Melanocytes from the Outer Root Sheath of Hair Follicles Cultivated on Collagen Membrane Improve their Melanotic PropertiesVuk Savkovic1*, Katharina Sülflow1, Katrin Rabe1, Marie Schneider1 and Jan-Christoph Simon2
- Corresponding Author:
- Vuk Savkovic
Translational Centre for Regenerative Medicine
04103 Leipzig, Germany
Tel: +49 341 9739647
Fax: +49 341 9739609
E-mail: [email protected]
Received date: November 19, 2012; Accepted date: December 19, 2012; Published date: December 21, 2012
Citation: Savkovic V, Sülflow K, Rabe K, Schneider M, Simon JC (2012) Melanocytes from the Outer Root Sheath of Hair Follicles Cultivated on Collagen Membrane Improve their Melanotic Properties. J Tissue Sci Eng S11:004. doi:10.4172/2157-7552.S11-004
Copyright: © 2012 Savkovic V, et al. This is an open-access article distributed under the terms of the Creative Commons Attribution License, which permits unrestricted use, distribution, and reproduction in any medium, provided the original author and source are credited.
Local depigmentation disorders such as Vitiligo are detrimental for both physiological and psychological reasons and demand a causal, non-invasive treatment. The only available treatment of a kind at present is melanocyte transplantation, disadvantageously dependent on an invasive skin biopsy as melanocyte source. We have previously reported our work on an autologous, non-invasive method of differentiating melanocytes from the outer root sheath of human hair follicles for use in transplantation treatment. Choice of a suitable biocompatible, biodegradable carrier as a temporary niche for transplanted melanocytes can be crucial in such applications. Therefore, we tested decellularized bovine collagen type I scaffold membranes as a candidate for a favourable carrier of the hair follicle melanocytes.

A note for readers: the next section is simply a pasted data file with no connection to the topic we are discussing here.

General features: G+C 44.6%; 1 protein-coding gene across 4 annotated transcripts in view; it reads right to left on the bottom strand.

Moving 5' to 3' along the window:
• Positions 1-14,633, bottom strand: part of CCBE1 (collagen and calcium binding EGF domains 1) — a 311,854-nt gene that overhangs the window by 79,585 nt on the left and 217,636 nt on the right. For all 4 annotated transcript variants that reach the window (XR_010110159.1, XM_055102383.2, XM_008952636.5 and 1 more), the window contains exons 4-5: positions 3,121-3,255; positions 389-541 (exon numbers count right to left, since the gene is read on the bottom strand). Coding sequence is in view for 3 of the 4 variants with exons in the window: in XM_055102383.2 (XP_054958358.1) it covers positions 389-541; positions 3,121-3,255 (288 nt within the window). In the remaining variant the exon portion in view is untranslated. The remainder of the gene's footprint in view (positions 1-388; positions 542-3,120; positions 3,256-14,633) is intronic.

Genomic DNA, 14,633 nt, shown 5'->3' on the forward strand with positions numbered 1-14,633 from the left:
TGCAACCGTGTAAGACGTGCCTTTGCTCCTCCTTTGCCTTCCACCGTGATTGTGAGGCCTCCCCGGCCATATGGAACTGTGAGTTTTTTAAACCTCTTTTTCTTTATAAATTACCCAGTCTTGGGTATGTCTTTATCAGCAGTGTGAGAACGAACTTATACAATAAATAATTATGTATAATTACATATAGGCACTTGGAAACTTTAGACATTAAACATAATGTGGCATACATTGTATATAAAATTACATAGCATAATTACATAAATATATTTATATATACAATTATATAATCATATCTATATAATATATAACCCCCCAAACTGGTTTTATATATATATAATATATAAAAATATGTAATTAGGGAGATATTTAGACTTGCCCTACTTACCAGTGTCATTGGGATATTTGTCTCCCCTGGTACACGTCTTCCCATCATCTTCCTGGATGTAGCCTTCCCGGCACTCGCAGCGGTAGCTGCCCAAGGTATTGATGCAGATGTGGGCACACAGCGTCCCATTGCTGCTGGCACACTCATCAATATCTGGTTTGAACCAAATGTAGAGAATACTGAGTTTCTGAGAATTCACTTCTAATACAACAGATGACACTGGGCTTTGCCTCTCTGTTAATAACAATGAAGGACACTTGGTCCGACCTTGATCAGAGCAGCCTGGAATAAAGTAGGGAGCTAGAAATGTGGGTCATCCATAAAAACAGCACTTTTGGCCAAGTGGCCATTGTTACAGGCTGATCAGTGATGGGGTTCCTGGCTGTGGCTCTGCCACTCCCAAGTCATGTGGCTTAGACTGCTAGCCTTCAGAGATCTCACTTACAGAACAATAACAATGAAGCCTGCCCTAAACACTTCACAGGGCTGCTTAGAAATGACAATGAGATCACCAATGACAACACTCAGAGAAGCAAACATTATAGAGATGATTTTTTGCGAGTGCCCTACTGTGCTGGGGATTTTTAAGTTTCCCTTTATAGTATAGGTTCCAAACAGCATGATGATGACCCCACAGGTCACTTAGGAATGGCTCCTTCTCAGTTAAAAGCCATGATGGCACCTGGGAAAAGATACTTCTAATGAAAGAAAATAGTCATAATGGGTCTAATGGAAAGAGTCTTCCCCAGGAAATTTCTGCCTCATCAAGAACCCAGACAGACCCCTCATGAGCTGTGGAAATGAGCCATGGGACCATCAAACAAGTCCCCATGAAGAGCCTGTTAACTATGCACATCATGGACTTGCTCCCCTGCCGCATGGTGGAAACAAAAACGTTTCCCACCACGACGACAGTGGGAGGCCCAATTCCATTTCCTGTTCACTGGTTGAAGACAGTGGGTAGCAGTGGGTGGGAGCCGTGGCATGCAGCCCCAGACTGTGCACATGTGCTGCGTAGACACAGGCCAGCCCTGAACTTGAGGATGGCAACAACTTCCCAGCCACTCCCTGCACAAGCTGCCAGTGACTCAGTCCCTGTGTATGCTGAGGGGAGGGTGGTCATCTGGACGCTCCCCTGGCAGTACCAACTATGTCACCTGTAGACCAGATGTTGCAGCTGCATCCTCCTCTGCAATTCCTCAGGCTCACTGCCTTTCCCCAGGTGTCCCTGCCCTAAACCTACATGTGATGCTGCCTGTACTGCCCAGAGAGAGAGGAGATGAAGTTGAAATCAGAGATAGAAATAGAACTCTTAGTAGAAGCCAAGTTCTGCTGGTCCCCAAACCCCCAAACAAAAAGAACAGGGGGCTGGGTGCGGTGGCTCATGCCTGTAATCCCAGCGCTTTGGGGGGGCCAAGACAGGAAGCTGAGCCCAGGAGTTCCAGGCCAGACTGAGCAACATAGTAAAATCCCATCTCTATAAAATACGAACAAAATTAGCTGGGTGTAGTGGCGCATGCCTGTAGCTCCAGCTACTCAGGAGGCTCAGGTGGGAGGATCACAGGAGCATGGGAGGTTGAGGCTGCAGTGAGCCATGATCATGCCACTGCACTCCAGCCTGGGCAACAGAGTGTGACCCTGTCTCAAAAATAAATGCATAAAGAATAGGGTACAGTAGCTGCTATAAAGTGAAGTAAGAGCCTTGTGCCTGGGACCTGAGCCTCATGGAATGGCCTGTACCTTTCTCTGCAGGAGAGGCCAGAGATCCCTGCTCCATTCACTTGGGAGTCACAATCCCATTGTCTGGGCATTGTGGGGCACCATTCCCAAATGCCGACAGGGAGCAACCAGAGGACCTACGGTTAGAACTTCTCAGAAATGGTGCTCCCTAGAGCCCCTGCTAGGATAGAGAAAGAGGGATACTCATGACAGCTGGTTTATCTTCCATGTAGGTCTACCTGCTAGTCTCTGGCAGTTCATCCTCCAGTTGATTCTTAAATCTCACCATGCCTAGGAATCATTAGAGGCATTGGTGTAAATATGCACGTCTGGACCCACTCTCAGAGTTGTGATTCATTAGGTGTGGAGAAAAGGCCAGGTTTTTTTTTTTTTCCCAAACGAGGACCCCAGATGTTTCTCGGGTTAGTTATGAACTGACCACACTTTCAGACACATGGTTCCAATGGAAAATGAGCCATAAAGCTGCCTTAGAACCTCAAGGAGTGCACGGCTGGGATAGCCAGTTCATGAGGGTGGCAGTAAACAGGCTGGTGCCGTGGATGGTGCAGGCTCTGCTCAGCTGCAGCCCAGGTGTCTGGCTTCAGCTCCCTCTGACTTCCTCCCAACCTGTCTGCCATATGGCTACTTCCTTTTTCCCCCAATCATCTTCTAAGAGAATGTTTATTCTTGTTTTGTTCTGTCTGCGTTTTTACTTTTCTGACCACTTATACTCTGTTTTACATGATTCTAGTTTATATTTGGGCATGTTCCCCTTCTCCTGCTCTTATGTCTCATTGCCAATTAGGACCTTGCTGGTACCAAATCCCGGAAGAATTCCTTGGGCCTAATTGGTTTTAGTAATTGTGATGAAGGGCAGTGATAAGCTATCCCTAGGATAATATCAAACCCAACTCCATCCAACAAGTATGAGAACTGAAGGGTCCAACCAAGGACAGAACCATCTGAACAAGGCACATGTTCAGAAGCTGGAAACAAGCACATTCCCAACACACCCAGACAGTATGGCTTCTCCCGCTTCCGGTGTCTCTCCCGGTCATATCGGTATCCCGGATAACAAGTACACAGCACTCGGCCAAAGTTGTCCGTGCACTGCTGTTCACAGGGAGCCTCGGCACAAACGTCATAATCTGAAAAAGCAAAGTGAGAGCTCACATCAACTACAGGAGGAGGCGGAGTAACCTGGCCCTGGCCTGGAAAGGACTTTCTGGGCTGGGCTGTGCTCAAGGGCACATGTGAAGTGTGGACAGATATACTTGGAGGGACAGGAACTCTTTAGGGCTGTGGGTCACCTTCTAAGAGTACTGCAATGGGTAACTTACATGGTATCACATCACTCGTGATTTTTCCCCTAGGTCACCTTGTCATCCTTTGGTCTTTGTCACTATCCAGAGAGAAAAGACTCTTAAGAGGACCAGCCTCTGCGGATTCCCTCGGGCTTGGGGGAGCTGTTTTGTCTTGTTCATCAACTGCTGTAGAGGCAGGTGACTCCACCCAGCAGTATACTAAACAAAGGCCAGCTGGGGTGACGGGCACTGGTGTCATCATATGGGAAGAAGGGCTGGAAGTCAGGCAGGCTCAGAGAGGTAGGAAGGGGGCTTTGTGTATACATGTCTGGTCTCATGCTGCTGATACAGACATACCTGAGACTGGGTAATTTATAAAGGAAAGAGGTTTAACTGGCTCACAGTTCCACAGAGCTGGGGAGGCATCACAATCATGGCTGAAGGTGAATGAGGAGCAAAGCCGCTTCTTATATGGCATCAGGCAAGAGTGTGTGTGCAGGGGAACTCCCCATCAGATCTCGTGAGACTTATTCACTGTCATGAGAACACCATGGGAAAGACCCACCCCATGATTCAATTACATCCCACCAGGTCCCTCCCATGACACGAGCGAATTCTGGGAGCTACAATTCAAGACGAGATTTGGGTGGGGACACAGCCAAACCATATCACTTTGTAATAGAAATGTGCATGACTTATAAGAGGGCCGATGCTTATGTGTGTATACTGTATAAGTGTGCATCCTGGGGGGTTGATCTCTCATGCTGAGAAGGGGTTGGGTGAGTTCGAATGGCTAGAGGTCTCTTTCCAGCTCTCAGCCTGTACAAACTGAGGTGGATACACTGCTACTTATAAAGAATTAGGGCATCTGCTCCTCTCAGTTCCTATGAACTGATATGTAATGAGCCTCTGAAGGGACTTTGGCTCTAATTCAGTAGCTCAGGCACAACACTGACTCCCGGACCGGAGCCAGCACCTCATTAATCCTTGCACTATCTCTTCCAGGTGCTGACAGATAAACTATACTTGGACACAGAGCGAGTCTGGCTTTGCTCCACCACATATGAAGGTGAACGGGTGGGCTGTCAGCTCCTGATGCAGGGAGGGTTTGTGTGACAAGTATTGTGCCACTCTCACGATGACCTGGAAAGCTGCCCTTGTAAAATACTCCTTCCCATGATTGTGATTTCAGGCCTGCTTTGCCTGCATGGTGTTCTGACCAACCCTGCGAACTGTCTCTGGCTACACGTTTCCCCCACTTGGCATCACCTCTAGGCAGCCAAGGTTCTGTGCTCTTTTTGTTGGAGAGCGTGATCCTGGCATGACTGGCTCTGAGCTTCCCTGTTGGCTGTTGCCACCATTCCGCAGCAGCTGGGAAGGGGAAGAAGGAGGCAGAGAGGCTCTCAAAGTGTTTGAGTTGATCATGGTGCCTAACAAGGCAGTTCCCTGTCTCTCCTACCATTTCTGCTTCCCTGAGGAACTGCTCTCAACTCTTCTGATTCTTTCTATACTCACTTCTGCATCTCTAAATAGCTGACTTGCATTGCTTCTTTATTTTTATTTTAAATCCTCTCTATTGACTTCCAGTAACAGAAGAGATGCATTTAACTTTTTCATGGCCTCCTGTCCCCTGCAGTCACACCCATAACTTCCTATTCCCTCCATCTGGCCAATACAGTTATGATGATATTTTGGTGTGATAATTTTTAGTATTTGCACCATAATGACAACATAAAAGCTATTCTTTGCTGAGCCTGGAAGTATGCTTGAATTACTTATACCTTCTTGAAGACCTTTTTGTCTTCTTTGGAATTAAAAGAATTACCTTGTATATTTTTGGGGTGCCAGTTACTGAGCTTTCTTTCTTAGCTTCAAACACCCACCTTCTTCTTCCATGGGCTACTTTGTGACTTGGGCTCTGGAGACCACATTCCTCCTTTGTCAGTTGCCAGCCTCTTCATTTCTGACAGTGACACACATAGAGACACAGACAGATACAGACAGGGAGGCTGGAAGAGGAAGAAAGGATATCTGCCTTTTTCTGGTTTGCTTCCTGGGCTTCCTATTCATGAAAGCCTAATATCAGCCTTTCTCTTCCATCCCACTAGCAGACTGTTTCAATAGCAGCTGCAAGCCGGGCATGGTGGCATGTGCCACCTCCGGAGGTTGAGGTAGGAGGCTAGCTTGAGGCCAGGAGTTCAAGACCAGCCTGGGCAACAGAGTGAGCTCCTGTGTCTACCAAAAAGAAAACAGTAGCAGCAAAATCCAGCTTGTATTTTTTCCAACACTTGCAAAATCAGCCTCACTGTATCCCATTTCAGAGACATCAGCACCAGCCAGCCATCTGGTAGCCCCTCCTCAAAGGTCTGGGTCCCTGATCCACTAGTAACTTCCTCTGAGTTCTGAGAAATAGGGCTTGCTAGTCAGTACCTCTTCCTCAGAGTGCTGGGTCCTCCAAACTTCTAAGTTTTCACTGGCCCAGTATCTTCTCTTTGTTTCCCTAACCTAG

This study provides an additional insight to the reported upgraded explant method of cultivating melanocytes from human hair follicle and the advantages of collagen I membrane as a biocompatible carrier for them. We have displayed detailed analysis and detailed interpretation of the methodological improvements, showing that the upgraded explant procedure favoured the release, migration and proliferation of cell content with more cultivating potential and manifold higher melanocyte yield. The three-dimensional culture of melanocytes, seeded on collagen I membranes, displayed regular melanocyte markers, proliferated more rapidly and produced more melanin than the two-dimensional adherent culture. We concluded that the collagen I decellularized scaffolds provided a benevolent niche to hair follicle melanocytes and even upgraded their melanotic properties, which makes collagen I membranes an excellent candidate for a biocompatible carrier in future clinical applications.